My favourite piece from the game is next: “The Wind of the Beginning”. Unfortunately it lacked life in this orchestral rendition and the conductor seems to have lost his vigour. I think the tempo is slower than the original and the orchestration doesn’t feel as adventurous. I am disappointed. “Encounter with the Supreme Ruler Separated from the Sky” picks up the pace. It really reminds me of Masashi Hamauzu and his battle music to Final Fantasy XIII. The conductor is back in shape and the piece is great fun!

After another round of the composers and the host back on stage, the first half ends with “Luminiera Omega”. It’s another fantastic battle track, with a slow-moving powerful melody performed by the brass section.

Intermission

Now there is an intermission. Most people either power up their phones and play the game, or read the concert booklet. It has a short synopsis of the game, personal messages from the composers Narita and Uematsu, profile text about the conductor, set list and commentary on each track by the two composers, a message from the producer, an interview with the three of them, and a bunch of art and photos alongside the texts.

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A scan of the concert booklet showing Tsutomu Narita and Nobuo Uematsu.

The second half

By the end of the 20-minute intermission I head back to the hall. Two tracks follow without any pre-speeches, just like the beginning of the first half. “A Distant Journey, Soaring on the Battlefront” features a delicious, addictive Hiroki Kikuta-like background arpeggio on xylophone. “Ancient Battlefield of the Stars” is a battle track that drew inspiration from it’s own name. “Before I began composing this piece, the title had already been decided, and the music grew from that. I constructed it mainly around rhythm and passages with short breaths,” Narita writes in the booklet.

Uematsu talks on stage about the next piece: “Tragic”. He says it’s a sad piece with a glimpse of hope because otherwise it wouldn’t work as well. I personally loved it: a classic Uematsu melody that tugs at your heartstring, which reminds me of “Cave” from Blue Dragon. It also perfectly utilises the orchestra, meaning there are many interesting things going on in different sections of the orchestra and it keeps on building and changing. In that sense it reminds me of Final Fantasy VII‘s main theme.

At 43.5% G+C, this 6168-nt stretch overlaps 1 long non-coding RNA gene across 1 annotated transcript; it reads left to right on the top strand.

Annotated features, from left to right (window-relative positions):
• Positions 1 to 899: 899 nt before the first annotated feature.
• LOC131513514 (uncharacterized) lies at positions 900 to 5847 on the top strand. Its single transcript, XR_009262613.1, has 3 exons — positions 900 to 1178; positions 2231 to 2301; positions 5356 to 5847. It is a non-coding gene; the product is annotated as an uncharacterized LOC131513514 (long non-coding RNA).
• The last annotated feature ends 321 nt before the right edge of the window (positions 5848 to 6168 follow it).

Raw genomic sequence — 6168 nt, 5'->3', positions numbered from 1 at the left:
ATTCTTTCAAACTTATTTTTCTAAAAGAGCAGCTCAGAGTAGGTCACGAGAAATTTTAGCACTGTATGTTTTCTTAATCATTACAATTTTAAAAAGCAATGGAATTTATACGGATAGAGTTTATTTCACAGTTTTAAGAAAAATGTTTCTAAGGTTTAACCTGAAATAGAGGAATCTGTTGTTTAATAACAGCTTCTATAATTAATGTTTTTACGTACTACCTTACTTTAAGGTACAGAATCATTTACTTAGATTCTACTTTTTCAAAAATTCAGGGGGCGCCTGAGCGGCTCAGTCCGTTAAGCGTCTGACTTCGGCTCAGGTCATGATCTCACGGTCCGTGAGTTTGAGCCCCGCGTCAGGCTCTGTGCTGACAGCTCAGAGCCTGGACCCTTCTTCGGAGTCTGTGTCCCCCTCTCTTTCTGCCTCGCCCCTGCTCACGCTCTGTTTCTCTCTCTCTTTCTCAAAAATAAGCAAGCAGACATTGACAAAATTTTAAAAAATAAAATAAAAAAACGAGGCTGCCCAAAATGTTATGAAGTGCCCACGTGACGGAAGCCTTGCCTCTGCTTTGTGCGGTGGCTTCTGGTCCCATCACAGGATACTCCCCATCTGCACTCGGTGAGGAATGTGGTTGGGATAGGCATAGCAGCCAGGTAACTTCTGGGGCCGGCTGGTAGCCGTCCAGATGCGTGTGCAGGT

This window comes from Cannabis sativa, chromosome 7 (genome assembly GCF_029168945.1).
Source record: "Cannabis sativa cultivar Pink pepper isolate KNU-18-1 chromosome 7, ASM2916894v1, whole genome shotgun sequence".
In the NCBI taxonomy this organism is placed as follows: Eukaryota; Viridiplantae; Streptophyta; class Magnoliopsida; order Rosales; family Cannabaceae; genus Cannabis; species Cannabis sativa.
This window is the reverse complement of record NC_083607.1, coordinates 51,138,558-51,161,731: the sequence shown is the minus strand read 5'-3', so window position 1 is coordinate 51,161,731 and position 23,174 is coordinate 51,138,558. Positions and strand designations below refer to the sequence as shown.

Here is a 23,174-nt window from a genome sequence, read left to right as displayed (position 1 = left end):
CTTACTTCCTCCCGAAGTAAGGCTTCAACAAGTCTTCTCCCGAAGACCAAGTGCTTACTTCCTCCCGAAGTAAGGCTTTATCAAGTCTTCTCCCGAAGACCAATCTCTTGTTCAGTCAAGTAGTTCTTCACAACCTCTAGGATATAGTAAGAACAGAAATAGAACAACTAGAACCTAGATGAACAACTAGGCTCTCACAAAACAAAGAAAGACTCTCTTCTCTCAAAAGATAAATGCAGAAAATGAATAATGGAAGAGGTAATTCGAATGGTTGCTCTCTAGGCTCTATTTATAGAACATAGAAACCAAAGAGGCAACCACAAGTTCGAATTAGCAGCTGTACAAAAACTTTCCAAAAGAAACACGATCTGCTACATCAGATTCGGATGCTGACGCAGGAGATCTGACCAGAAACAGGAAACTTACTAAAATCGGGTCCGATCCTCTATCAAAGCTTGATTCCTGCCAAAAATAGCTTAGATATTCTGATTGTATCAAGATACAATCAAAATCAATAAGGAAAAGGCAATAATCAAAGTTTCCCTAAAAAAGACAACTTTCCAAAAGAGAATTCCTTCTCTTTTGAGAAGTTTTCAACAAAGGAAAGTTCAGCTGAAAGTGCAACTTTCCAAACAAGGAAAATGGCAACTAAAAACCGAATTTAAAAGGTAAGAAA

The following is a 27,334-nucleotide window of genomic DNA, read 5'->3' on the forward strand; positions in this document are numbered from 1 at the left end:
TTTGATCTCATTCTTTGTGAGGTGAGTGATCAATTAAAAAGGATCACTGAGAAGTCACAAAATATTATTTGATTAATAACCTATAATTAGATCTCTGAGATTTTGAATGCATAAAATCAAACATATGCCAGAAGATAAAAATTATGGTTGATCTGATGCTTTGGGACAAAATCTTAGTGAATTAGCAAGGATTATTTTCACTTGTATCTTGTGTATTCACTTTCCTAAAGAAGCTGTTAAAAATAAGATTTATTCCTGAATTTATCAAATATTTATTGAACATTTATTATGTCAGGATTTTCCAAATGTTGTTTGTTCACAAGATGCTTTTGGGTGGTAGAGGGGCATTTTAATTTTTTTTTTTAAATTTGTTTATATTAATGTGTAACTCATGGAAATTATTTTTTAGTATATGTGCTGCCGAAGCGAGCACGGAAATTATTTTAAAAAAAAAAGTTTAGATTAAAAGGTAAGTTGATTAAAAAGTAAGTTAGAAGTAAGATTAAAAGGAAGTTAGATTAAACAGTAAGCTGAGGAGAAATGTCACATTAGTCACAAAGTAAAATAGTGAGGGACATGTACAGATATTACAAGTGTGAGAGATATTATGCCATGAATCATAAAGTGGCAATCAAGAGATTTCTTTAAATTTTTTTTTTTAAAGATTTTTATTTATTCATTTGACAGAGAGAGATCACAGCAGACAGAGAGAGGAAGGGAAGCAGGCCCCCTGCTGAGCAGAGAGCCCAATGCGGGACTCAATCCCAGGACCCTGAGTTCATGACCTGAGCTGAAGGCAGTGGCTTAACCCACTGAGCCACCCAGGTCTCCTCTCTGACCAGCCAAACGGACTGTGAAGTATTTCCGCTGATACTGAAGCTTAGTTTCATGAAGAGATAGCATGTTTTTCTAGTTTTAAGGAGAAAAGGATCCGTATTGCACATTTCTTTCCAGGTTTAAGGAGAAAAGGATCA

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The orchestra ready for performance.

The last three pieces are all composed by Narita: “Leviathan Omega”, “Neigh to the Whole Sky”, and “Auguste Isles -Babbling Falls-“. He is really the main composer of this game, and he also arranged and orchestrated all pieces for this concert. Let’s look at what he said in the booklet interview:

“I routinely compose pieces with an orchestra in mind, but when I was doing these arrangements, there were honestly tracks where I thought, ‘Are we really doing this one with an orchestra!” I completely rewrote those pieces, while at the same time cherishing the image of the original tracks. […] If you prioritise ease of playability [for performance reasons], there is a risk of losing phrases from the original music. It becomes indigestible to the players who listen to the original music. I struggled to maintain that balance.”